Louder Than War Interview: Dub Sex – brilliant ‘lost’ Manchester band and Peel favourites talk about their comebackThe 10th of April marks the return of Dub Sex, one of Manchester’s finest bands, who are set to play their first live show for 25 years at Sound Control. To mark the moment Louder Than War caught up with Mark, Chris and Cathy to get the lowdown on the upcoming show, the band’s history, Manchester music and their feelings on Dub Sex playing live again… 


Louder Than War: Hi and thanks for talking to Louder Than War. Your gig at Manchester’s Sound Control on April 10th is going to be a special night for the group as well as your fans … how are the rehearsals sounding and will you be playing classic Dub Sex tunes such as ‘Swerve’ and ‘Push’?

Mark: Yeah, rehearsals have been sounding massive, a real experience. We’ve all taken on new dimensions to our music, and it’s been a revelation to bring it altogether. It’s been brilliant to have the influence of new members Kevin Clark and Stefan Hoyle, two of the most skillful and exciting musicians I’ve ever met. They’ve brought a new life to classics like ‘Tripwire!’ and ‘Swerve’ that’s taken us all by surprise.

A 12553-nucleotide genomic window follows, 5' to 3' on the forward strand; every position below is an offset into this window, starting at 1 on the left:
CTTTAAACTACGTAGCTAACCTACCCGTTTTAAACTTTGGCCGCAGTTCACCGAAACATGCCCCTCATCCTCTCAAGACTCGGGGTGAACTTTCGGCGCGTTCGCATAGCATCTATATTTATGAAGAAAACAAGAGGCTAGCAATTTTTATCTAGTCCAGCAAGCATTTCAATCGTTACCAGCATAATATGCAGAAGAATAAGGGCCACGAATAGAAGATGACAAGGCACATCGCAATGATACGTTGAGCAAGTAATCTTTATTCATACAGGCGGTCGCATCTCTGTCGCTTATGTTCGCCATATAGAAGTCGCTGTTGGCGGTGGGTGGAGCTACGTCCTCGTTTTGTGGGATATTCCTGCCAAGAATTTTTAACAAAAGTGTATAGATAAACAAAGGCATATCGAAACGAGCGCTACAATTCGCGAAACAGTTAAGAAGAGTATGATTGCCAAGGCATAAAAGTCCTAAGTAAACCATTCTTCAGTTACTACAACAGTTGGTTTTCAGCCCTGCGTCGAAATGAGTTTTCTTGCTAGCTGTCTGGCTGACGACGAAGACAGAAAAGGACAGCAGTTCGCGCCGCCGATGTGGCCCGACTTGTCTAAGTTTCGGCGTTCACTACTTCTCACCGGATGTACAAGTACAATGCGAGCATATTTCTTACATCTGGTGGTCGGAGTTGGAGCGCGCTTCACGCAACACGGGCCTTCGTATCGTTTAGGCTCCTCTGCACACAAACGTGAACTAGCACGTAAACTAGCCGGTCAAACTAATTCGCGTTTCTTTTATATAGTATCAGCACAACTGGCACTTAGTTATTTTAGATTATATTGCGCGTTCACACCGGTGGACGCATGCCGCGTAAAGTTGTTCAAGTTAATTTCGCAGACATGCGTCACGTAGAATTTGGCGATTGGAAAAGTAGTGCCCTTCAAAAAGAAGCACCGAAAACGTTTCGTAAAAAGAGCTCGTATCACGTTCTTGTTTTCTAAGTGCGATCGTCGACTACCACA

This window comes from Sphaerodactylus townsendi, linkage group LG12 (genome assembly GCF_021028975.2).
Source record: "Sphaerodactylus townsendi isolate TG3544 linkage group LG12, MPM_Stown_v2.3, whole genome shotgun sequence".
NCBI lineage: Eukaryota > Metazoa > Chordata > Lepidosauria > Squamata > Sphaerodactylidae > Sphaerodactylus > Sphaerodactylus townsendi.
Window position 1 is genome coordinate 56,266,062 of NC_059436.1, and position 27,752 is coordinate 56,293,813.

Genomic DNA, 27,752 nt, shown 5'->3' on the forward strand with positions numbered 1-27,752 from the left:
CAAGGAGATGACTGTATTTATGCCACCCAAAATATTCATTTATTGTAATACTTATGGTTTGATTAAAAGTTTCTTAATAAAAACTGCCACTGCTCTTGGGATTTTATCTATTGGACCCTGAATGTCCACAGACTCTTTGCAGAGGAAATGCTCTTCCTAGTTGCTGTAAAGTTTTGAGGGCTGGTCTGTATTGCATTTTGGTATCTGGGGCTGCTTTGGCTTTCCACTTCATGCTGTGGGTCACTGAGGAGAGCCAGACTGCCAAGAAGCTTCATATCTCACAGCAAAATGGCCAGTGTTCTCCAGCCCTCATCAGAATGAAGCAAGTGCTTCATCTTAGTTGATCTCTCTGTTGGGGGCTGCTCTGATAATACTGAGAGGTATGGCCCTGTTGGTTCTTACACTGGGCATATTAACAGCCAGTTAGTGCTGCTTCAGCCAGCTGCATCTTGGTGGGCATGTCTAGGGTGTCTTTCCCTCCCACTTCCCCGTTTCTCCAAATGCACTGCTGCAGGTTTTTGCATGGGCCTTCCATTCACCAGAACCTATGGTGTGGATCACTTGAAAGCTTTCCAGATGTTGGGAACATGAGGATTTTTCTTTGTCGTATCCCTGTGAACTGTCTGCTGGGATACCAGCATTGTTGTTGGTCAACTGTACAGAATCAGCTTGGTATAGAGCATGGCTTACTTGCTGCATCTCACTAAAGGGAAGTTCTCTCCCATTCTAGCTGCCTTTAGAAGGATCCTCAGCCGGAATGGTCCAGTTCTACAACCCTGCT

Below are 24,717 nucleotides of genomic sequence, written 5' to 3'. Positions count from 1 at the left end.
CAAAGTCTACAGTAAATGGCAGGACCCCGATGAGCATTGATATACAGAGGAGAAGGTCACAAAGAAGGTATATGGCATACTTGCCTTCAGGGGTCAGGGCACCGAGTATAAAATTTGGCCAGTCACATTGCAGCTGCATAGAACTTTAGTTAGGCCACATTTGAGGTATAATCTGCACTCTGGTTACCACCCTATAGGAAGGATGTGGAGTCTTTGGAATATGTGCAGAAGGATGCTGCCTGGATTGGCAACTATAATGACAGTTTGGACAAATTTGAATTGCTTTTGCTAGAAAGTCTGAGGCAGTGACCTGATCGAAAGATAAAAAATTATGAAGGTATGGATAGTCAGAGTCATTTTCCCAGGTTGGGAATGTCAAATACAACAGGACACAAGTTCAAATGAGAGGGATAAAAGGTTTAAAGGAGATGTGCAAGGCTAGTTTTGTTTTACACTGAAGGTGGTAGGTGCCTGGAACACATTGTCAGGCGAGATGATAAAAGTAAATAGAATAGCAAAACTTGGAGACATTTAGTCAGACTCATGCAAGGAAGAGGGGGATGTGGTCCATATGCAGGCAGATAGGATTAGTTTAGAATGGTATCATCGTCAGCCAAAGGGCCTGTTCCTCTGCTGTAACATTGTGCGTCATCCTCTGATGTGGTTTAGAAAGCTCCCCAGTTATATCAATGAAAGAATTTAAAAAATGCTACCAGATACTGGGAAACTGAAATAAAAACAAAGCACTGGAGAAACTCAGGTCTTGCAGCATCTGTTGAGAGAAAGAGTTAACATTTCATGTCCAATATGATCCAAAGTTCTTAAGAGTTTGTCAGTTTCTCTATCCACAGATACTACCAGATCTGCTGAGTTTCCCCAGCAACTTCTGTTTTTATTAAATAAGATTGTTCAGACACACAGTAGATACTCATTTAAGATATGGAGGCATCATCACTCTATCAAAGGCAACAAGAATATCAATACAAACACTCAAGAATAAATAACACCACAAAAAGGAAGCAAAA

Being honest, did you ever think you’d get back together as Dub Sex and play live once again? 

Cathy: I always thought we should, and hoped we would. But actually, to answer the question, no!

Mark: The time since Dub Sex last played has been filled with music for all of us – Chris with Hypodelic and Rude Club, who were signed to a major and did some great things, and for me and Cathy. We made two great albums as Dumb, and did a massive tour with Finley Quaye as Ninebar, so we had all kept active, musically. Meeting up with Chris again, and getting on so well, made it very easy to do Dub Sex music again together, but, yes, I think it is something I’ve always wanted, especially the live side of things.